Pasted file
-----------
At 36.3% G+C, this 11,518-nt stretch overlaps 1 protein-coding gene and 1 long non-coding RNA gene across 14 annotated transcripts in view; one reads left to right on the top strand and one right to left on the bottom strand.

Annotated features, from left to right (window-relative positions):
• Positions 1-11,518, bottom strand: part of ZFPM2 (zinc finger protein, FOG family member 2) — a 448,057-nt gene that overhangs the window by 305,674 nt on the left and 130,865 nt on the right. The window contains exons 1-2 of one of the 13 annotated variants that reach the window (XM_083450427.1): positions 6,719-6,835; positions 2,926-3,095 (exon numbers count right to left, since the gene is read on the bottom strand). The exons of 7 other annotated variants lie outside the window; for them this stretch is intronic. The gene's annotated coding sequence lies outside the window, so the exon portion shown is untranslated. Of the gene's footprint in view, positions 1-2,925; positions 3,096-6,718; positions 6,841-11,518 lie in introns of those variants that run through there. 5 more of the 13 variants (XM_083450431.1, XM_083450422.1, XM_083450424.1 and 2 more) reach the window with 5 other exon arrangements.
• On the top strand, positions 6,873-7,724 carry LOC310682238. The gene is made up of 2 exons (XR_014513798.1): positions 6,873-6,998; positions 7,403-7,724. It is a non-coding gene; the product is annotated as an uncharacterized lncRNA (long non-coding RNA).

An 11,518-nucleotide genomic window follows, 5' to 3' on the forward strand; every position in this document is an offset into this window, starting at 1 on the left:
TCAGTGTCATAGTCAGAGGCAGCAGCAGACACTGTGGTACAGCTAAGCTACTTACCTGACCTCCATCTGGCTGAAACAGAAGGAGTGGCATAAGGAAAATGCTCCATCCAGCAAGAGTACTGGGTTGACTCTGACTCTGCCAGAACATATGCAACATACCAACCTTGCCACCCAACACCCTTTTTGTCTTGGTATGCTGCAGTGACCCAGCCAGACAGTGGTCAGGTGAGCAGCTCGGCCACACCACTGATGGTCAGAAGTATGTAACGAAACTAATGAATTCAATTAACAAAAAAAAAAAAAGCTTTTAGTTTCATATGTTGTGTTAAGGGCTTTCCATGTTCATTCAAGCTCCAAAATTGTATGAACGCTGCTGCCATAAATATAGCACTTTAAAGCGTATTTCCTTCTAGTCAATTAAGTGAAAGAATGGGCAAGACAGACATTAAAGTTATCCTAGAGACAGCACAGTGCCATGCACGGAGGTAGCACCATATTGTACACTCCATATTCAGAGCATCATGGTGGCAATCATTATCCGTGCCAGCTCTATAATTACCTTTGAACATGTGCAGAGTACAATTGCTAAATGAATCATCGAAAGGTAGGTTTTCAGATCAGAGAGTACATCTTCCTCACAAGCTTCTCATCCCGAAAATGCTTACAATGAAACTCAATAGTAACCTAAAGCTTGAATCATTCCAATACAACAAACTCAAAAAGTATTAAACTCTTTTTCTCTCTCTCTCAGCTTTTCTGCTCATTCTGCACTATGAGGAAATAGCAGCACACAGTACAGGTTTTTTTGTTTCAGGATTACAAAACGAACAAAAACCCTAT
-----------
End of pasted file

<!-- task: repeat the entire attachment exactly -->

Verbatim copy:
At 36.3% G+C, this 11,518-nt stretch overlaps 1 protein-coding gene and 1 long non-coding RNA gene across 14 annotated transcripts in view; one reads left to right on the top strand and one right to left on the bottom strand.

Annotated features, from left to right (window-relative positions):
• Positions 1-11,518, bottom strand: part of ZFPM2 (zinc finger protein, FOG family member 2) — a 448,057-nt gene that overhangs the window by 305,674 nt on the left and 130,865 nt on the right. The window contains exons 1-2 of one of the 13 annotated variants that reach the window (XM_083450427.1): positions 6,719-6,835; positions 2,926-3,095 (exon numbers count right to left, since the gene is read on the bottom strand). The exons of 7 other annotated variants lie outside the window; for them this stretch is intronic. The gene's annotated coding sequence lies outside the window, so the exon portion shown is untranslated. Of the gene's footprint in view, positions 1-2,925; positions 3,096-6,718; positions 6,841-11,518 lie in introns of those variants that run through there. 5 more of the 13 variants (XM_083450431.1, XM_083450422.1, XM_083450424.1 and 2 more) reach the window with 5 other exon arrangements.
• On the top strand, positions 6,873-7,724 carry LOC310682238. The gene is made up of 2 exons (XR_014513798.1): positions 6,873-6,998; positions 7,403-7,724. It is a non-coding gene; the product is annotated as an uncharacterized lncRNA (long non-coding RNA).

An 11,518-nucleotide genomic window follows, 5' to 3' on the forward strand; every position in this document is an offset into this window, starting at 1 on the left:
TCAGTGTCATAGTCAGAGGCAGCAGCAGACACTGTGGTACAGCTAAGCTACTTACCTGACCTCCATCTGGCTGAAACAGAAGGAGTGGCATAAGGAAAATGCTCCATCCAGCAAGAGTACTGGGTTGACTCTGACTCTGCCAGAACATATGCAACATACCAACCTTGCCACCCAACACCCTTTTTGTCTTGGTATGCTGCAGTGACCCAGCCAGACAGTGGTCAGGTGAGCAGCTCGGCCACACCACTGATGGTCAGAAGTATGTAACGAAACTAATGAATTCAATTAACAAAAAAAAAAAAAGCTTTTAGTTTCATATGTTGTGTTAAGGGCTTTCCATGTTCATTCAAGCTCCAAAATTGTATGAACGCTGCTGCCATAAATATAGCACTTTAAAGCGTATTTCCTTCTAGTCAATTAAGTGAAAGAATGGGCAAGACAGACATTAAAGTTATCCTAGAGACAGCACAGTGCCATGCACGGAGGTAGCACCATATTGTACACTCCATATTCAGAGCATCATGGTGGCAATCATTATCCGTGCCAGCTCTATAATTACCTTTGAACATGTGCAGAGTACAATTGCTAAATGAATCATCGAAAGGTAGGTTTTCAGATCAGAGAGTACATCTTCCTCACAAGCTTCTCATCCCGAAAATGCTTACAATGAAACTCAATAGTAACCTAAAGCTTGAATCATTCCAATACAACAAACTCAAAAAGTATTAAACTCTTTTTCTCTCTCTCTCAGCTTTTCTGCTCATTCTGCACTATGAGGAAATAGCAGCACACAGTACAGGTTTTTTTGTTTCAGGATTACAAAACGAACAAAAACCCTAT